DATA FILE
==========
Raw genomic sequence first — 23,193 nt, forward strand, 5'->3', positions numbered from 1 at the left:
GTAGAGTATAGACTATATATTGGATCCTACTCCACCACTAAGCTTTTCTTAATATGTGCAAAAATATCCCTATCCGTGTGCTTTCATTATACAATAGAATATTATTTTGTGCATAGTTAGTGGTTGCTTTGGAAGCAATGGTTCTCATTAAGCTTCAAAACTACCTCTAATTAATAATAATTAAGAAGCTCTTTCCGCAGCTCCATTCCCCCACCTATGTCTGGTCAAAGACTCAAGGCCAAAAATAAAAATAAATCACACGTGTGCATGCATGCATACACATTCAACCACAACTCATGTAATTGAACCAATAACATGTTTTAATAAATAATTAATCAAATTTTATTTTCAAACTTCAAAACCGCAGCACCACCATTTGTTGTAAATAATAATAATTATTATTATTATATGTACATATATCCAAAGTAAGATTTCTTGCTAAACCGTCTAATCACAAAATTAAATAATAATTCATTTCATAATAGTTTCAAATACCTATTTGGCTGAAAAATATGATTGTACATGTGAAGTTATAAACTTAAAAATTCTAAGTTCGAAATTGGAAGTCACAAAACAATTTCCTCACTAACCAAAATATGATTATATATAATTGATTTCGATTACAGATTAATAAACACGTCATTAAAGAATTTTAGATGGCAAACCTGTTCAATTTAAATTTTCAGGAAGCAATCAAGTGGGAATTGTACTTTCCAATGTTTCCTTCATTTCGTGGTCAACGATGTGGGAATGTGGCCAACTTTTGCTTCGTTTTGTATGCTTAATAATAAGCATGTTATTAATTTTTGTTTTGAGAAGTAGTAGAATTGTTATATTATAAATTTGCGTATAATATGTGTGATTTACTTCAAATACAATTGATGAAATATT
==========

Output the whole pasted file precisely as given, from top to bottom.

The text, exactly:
Raw genomic sequence first — 23,193 nt, forward strand, 5'->3', positions numbered from 1 at the left:
GTAGAGTATAGACTATATATTGGATCCTACTCCACCACTAAGCTTTTCTTAATATGTGCAAAAATATCCCTATCCGTGTGCTTTCATTATACAATAGAATATTATTTTGTGCATAGTTAGTGGTTGCTTTGGAAGCAATGGTTCTCATTAAGCTTCAAAACTACCTCTAATTAATAATAATTAAGAAGCTCTTTCCGCAGCTCCATTCCCCCACCTATGTCTGGTCAAAGACTCAAGGCCAAAAATAAAAATAAATCACACGTGTGCATGCATGCATACACATTCAACCACAACTCATGTAATTGAACCAATAACATGTTTTAATAAATAATTAATCAAATTTTATTTTCAAACTTCAAAACCGCAGCACCACCATTTGTTGTAAATAATAATAATTATTATTATTATATGTACATATATCCAAAGTAAGATTTCTTGCTAAACCGTCTAATCACAAAATTAAATAATAATTCATTTCATAATAGTTTCAAATACCTATTTGGCTGAAAAATATGATTGTACATGTGAAGTTATAAACTTAAAAATTCTAAGTTCGAAATTGGAAGTCACAAAACAATTTCCTCACTAACCAAAATATGATTATATATAATTGATTTCGATTACAGATTAATAAACACGTCATTAAAGAATTTTAGATGGCAAACCTGTTCAATTTAAATTTTCAGGAAGCAATCAAGTGGGAATTGTACTTTCCAATGTTTCCTTCATTTCGTGGTCAACGATGTGGGAATGTGGCCAACTTTTGCTTCGTTTTGTATGCTTAATAATAAGCATGTTATTAATTTTTGTTTTGAGAAGTAGTAGAATTGTTATATTATAAATTTGCGTATAATATGTGTGATTTACTTCAAATACAATTGATGAAATATT